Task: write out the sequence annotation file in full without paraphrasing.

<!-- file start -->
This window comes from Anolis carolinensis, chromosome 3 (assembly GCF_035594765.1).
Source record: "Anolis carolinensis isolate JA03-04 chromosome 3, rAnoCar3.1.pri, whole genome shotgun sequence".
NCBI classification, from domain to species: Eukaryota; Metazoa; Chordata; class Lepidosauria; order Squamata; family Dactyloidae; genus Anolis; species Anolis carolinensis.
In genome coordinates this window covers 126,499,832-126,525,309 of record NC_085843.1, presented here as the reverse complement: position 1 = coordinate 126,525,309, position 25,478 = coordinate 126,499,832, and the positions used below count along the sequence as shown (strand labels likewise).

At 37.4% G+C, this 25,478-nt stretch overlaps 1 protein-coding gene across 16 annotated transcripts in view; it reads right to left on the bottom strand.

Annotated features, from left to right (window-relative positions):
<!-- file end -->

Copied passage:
This window comes from Anolis carolinensis, chromosome 3 (assembly GCF_035594765.1).
Source record: "Anolis carolinensis isolate JA03-04 chromosome 3, rAnoCar3.1.pri, whole genome shotgun sequence".
NCBI classification, from domain to species: Eukaryota; Metazoa; Chordata; class Lepidosauria; order Squamata; family Dactyloidae; genus Anolis; species Anolis carolinensis.
In genome coordinates this window covers 126,499,832-126,525,309 of record NC_085843.1, presented here as the reverse complement: position 1 = coordinate 126,525,309, position 25,478 = coordinate 126,499,832, and the positions used below count along the sequence as shown (strand labels likewise).

At 37.4% G+C, this 25,478-nt stretch overlaps 1 protein-coding gene across 16 annotated transcripts in view; it reads right to left on the bottom strand.

Annotated features, from left to right (window-relative positions):